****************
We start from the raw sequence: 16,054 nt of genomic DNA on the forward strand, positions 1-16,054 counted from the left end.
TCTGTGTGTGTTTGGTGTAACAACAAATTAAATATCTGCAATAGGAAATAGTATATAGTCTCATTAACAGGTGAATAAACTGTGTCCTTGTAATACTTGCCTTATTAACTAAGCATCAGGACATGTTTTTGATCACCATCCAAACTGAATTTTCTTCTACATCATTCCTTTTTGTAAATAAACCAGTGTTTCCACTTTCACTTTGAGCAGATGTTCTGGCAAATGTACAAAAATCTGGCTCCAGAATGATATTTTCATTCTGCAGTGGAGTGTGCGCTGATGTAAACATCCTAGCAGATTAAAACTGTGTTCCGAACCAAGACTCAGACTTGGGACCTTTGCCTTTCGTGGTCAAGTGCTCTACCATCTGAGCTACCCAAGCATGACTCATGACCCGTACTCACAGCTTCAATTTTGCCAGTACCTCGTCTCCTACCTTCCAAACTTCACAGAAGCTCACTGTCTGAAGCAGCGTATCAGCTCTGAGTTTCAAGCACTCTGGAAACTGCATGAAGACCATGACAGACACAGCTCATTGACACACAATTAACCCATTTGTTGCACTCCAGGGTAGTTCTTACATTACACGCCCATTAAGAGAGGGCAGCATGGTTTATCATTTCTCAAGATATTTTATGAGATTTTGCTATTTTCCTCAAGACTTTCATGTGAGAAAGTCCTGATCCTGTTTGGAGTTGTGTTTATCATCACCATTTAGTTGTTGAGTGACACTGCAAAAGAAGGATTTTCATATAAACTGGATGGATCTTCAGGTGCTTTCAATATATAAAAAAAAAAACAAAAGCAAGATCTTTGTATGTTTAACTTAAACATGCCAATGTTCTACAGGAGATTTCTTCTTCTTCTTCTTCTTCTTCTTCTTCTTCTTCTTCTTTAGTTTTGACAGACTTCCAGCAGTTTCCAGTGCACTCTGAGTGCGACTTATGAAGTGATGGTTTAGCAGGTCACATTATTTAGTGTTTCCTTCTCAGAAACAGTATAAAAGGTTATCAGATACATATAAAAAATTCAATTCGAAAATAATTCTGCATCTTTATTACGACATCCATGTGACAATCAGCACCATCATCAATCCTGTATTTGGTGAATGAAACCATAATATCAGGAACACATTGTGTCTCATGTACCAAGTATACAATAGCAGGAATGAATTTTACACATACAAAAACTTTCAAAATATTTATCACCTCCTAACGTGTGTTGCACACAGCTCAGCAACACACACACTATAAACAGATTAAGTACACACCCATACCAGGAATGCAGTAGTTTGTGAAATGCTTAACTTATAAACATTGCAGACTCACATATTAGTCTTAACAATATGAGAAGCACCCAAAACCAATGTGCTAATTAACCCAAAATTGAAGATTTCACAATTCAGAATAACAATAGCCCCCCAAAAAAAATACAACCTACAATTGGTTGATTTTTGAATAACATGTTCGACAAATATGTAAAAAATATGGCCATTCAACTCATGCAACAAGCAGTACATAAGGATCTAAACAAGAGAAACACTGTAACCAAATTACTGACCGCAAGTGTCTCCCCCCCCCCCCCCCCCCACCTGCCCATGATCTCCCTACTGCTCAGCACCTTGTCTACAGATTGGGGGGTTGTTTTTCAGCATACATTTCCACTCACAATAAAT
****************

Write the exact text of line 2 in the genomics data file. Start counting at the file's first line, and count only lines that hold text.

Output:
TCTGTGTGTGTTTGGTGTAACAACAAATTAAATATCTGCAATAGGAAATAGTATATAGTCTCATTAACAGGTGAATAAACTGTGTCCTTGTAATACTTGCCTTATTAACTAAGCATCAGGACATGTTTTTGATCACCATCCAAACTGAATTTTCTTCTACATCATTCCTTTTTGTAAATAAACCAGTGTTTCCACTTTCACTTTGAGCAGATGTTCTGGCAAATGTACAAAAATCTGGCTCCAGAATGATATTTTCATTCTGCAGTGGAGTGTGCGCTGATGTAAACATCCTAGCAGATTAAAACTGTGTTCCGAACCAAGACTCAGACTTGGGACCTTTGCCTTTCGTGGTCAAGTGCTCTACCATCTGAGCTACCCAAGCATGACTCATGACCCGTACTCACAGCTTCAATTTTGCCAGTACCTCGTCTCCTACCTTCCAAACTTCACAGAAGCTCACTGTCTGAAGCAGCGTATCAGCTCTGAGTTTCAAGCACTCTGGAAACTGCATGAAGACCATGACAGACACAGCTCATTGACACACAATTAACCCATTTGTTGCACTCCAGGGTAGTTCTTACATTACACGCCCATTAAGAGAGGGCAGCATGGTTTATCATTTCTCAAGATATTTTATGAGATTTTGCTATTTTCCTCAAGACTTTCATGTGAGAAAGTCCTGATCCTGTTTGGAGTTGTGTTTATCATCACCATTTAGTTGTTGAGTGACACTGCAAAAGAAGGATTTTCATATAAACTGGATGGATCTTCAGGTGCTTTCAATATATAAAAAAAAAAACAAAAGCAAGATCTTTGTATGTTTAACTTAAACATGCCAATGTTCTACAGGAGATTTCTTCTTCTTCTTCTTCTTCTTCTTCTTCTTCTTCTTCTTTAGTTTTGACAGACTTCCAGCAGTTTCCAGTGCACTCTGAGTGCGACTTATGAAGTGATGGTTTAGCAGGTCACATTATTTAGTGTTTCCTTCTCAGAAACAGTATAAAAGGTTATCAGATACATATAAAAAATTCAATTCGAAAATAATTCTGCATCTTTATTACGACATCCATGTGACAATCAGCACCATCATCAATCCTGTATTTGGTGAATGAAACCATAATATCAGGAACACATTGTGTCTCATGTACCAAGTATACAATAGCAGGAATGAATTTTACACATACAAAAACTTTCAAAATATTTATCACCTCCTAACGTGTGTTGCACACAGCTCAGCAACACACACACTATAAACAGATTAAGTACACACCCATACCAGGAATGCAGTAGTTTGTGAAATGCTTAACTTATAAACATTGCAGACTCACATATTAGTCTTAACAATATGAGAAGCACCCAAAACCAATGTGCTAATTAACCCAAAATTGAAGATTTCACAATTCAGAATAACAATAGCCCCCCAAAAAAAATACAACCTACAATTGGTTGATTTTTGAATAACATGTTCGACAAATATGTAAAAAATATGGCCATTCAACTCATGCAACAAGCAGTACATAAGGATCTAAACAAGAGAAACACTGTAACCAAATTACTGACCGCAAGTGTCTCCCCCCCCCCCCCCCCCCACCTGCCCATGATCTCCCTACTGCTCAGCACCTTGTCTACAGATTGGGGGGTTGTTTTTCAGCATACATTTCCACTCACAATAAAT